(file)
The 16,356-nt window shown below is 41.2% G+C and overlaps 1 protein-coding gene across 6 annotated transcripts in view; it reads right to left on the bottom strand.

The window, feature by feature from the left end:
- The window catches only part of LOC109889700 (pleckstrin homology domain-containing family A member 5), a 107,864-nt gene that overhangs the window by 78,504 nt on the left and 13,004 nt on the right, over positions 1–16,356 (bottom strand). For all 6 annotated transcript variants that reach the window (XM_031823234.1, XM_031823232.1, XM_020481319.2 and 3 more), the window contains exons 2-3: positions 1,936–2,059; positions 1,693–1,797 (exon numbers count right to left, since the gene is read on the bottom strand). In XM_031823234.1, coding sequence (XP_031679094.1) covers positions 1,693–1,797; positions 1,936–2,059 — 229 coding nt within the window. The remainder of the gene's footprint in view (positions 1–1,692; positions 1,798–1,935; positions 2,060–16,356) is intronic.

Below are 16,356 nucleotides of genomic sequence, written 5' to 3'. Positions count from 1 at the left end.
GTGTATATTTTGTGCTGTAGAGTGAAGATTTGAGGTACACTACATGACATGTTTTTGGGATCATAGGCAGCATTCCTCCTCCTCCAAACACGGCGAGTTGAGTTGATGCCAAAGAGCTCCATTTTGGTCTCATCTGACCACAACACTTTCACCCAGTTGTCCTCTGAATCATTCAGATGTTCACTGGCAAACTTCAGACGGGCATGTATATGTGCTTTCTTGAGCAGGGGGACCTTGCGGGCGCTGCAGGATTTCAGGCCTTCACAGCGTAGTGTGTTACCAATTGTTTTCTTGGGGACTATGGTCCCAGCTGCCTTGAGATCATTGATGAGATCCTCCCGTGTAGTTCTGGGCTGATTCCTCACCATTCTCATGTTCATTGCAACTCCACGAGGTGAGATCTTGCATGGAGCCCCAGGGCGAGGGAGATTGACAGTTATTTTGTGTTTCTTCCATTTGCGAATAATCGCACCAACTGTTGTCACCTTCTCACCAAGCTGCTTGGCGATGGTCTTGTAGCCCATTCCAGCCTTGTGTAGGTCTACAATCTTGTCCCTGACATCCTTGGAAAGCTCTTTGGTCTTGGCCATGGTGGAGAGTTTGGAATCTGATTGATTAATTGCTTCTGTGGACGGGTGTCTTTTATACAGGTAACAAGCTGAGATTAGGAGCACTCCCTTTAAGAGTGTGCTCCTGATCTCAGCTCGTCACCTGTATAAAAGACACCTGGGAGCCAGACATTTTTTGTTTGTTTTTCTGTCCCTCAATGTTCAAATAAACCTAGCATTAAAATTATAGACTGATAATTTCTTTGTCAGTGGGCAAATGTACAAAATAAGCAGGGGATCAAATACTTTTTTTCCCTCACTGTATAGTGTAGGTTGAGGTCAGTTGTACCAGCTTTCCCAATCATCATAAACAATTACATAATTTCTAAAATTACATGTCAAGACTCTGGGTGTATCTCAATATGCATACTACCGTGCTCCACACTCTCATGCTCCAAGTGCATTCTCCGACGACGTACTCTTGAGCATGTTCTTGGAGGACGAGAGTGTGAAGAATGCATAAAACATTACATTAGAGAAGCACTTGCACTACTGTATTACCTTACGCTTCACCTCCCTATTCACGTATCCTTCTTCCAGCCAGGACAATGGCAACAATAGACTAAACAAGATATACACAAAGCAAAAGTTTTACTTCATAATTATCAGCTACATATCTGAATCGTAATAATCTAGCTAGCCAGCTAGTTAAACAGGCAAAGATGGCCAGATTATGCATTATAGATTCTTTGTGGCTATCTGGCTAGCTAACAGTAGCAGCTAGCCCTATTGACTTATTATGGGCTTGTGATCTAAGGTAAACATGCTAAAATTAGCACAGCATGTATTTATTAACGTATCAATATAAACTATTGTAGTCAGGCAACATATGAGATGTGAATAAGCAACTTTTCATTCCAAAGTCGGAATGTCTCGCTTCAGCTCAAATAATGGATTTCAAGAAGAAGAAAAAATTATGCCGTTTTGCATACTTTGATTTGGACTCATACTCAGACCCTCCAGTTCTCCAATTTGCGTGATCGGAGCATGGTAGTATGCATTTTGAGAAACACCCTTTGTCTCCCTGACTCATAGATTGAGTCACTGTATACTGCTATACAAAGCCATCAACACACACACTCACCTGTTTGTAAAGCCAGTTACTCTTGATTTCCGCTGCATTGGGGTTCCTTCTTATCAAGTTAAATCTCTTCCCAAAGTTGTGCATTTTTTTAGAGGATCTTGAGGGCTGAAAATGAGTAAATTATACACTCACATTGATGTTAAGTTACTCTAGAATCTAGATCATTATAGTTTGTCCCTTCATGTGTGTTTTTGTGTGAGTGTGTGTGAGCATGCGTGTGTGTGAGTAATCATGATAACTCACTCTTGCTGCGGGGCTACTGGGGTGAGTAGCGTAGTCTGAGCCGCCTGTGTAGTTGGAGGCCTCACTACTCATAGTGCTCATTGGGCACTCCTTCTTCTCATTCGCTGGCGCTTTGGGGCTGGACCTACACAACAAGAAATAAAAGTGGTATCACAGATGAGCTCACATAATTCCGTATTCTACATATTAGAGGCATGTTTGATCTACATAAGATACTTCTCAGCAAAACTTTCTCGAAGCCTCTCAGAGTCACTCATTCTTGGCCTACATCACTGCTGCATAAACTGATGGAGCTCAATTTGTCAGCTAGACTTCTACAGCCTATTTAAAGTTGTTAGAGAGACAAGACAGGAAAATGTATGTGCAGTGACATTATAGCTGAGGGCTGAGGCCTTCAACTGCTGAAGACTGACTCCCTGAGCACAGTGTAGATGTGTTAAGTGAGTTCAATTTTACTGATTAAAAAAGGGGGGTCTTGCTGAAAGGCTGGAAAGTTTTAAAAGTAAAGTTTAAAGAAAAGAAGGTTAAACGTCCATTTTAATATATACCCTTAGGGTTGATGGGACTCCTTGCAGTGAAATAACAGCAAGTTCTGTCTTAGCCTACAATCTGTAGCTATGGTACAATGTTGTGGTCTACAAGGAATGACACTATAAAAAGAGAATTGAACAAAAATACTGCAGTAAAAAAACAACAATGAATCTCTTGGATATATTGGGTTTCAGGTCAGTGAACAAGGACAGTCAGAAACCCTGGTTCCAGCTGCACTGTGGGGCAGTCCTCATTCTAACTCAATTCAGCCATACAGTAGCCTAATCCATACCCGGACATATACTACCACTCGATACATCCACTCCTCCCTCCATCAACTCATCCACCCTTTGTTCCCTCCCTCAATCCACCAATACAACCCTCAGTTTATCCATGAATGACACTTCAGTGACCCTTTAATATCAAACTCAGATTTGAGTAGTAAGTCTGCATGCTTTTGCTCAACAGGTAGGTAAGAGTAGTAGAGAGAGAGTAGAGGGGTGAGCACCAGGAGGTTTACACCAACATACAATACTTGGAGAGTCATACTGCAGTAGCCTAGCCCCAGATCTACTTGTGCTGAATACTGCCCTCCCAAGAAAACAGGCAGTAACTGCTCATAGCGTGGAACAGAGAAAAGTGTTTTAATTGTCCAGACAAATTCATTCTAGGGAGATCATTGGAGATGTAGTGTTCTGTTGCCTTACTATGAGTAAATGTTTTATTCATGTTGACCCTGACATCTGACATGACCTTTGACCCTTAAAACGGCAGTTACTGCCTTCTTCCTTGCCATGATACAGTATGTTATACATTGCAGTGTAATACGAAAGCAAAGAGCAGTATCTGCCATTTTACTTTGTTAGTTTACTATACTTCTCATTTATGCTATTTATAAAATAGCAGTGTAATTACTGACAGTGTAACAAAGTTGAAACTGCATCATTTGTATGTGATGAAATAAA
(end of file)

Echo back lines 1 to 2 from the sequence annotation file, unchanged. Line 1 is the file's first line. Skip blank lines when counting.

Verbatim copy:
The 16,356-nt window shown below is 41.2% G+C and overlaps 1 protein-coding gene across 6 annotated transcripts in view; it reads right to left on the bottom strand.

The window, feature by feature from the left end: